A delicious but minimalist Virginia Peanut Soup made with roasted peanuts and six other ingredients. This soup is packed with protein and fiber and makes a meal by itself. A vegan, gluten-free, soy-free recipe.
Some of the most memorable meals I've eaten haven't been at fancy restaurants or on big occasions; rather, they have been simple, homely meals made memorable by the experiences surrounding them. Like a dinner cobbled together in the kitchen of a rental home after reaching Chakala, a beach town in Mexico, late at night and finding no restaurants open. Lucky for us, we managed to find canned beans and plantains at a tiny store nearby that was just about to close. I can still remember the flavor of beans, which I cooked with a bare minimum or no spices because we didn't have any on hand, as we ate them sitting on the porch and watching the ocean unroll before us.
Or a hearty South Indian meal eaten at the Concerns eatery right off Bombay's Matunga station. The waiters would dump the food -- delicious comfort food like sambar and rasam and rice and pachadi (a south Indian raita) -- right into the large banana leaves that served as plates, and you could polish off as much as you wanted without any ceremony or silverware before washing it all down with aromatic filter coffee.
Or a simple but amazing peanut soup that we ate at a hole-in-the-wall eatery in Leesburg, Virginia, late one night driving home from a road trip.
I get so busy fusing this recipe idea with that, or trying to come up with new recipes, I sometimes forget the pleasures of cooking and eating traditional foods that have survived the test of time and the tastes of generations. The Virginia Peanut Soup, said to have descended from a West African recipe, has its own share of lore in its home state, famous, of course, for its peanuts. George Washington is said to have loved peanut soup, and it is perhaps one of the more famous dishes served in Colonial Williamsburg (that version is not vegan because it includes chicken stock, and I couldn't eat it the couple of time I've visited Williamsburg).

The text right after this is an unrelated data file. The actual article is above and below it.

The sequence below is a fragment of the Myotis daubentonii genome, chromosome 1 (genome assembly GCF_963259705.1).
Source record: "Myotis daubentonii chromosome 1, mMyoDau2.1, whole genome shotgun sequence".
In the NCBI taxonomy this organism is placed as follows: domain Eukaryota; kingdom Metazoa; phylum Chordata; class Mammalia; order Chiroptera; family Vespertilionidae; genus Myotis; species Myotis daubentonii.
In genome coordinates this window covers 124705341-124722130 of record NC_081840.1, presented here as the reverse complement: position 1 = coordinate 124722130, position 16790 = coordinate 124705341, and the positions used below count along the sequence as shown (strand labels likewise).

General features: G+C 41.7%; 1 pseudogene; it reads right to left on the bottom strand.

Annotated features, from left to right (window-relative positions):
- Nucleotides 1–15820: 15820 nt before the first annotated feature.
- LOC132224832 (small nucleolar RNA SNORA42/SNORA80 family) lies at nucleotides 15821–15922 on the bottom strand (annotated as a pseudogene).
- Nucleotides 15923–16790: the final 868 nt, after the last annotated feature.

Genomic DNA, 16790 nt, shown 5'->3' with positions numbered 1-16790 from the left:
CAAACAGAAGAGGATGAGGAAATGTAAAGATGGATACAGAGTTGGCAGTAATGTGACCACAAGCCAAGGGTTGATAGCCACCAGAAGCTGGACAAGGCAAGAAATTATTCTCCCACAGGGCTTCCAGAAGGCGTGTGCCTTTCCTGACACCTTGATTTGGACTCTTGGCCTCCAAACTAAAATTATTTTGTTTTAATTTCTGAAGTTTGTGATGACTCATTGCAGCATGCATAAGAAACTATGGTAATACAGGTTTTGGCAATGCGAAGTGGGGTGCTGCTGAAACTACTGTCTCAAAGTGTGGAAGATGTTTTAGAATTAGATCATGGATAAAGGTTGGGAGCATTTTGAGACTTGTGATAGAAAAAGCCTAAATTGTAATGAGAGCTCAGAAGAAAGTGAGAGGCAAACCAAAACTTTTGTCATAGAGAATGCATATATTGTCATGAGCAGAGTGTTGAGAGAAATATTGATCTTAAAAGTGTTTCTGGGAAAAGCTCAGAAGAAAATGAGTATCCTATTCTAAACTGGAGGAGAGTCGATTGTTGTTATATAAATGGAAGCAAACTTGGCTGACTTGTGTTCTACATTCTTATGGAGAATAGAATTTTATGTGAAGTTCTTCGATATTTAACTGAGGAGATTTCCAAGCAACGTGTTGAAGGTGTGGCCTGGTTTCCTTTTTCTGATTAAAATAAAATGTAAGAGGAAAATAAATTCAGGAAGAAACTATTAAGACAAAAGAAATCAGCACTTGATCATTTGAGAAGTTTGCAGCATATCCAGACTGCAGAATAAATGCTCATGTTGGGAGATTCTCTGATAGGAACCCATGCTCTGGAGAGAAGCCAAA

There are other restaurants and eateries in Virginia that have their own famous versions of this soup, but I doubt that any of them would taste much better than the soup I ate at that tiny restaurant in Leesburg.
I used a recipe from the Washington Post and followed it fairly faithfully. The process was rather simple and didn't require that much effort or time, save for soaking the peanuts in advance for about four hours.
It's important to use roasted, unsalted peanuts to begin with because the roasting adds more flavor to this minimalist soup. The flavor base has just a few ingredients, because you really want the peanuts to be the star here.
One of the reasons I loved the Post recipe for the Virginia Peanut Soup is because it starts out with peanuts and not peanut butter, like many peanut soups do. While peanut butter in a soup would be tasty, the flavor of peanut butter is quite different from the fresh flavor of the roasted and ground peanuts in this soup. The soup is also a pretty, light color, although I will also add that in the photographs, for some reason, it appears whiter than it actually was.
One of my favorite things to do is garnish this soup with all kinds of fun things that add more flavor and texture. The Post recommends apples and peanuts, but I also love chopped up candied ginger or even crackers (especially for Jay who loves a mix of all these in his soup).
Although a peanut soup sounds rather heavy -- and there are versions that use cream -- this soup is surprisingly light at just 174 calories a serving. It is also full of protein and fiber because, let's not forget it, peanuts are really legumes.
Virginia Peanut Soup
- Heat the olive oil and add the onion, bay leaves, celery seed if using, and celery. Season with salt and ground black pepper and cook for five minutes or until the onion softens.
- Add the peanuts, stir to mix, then add 4 cups of the vegetable stock. Bring to a boil, cover, and cook for about 20-25 minutes or until the peanuts are very tender.
- Transfer the soup to a blender, in batches if needed, and blend until very smooth. Return the soup to the pot and add more broth to thin it out. I use up the remaining two cups at this point for the perfect consistency.
- Warm the soup, turn off the heat, and ladle into bowls to serve. Top with apples, peanuts or candied ginger pieces.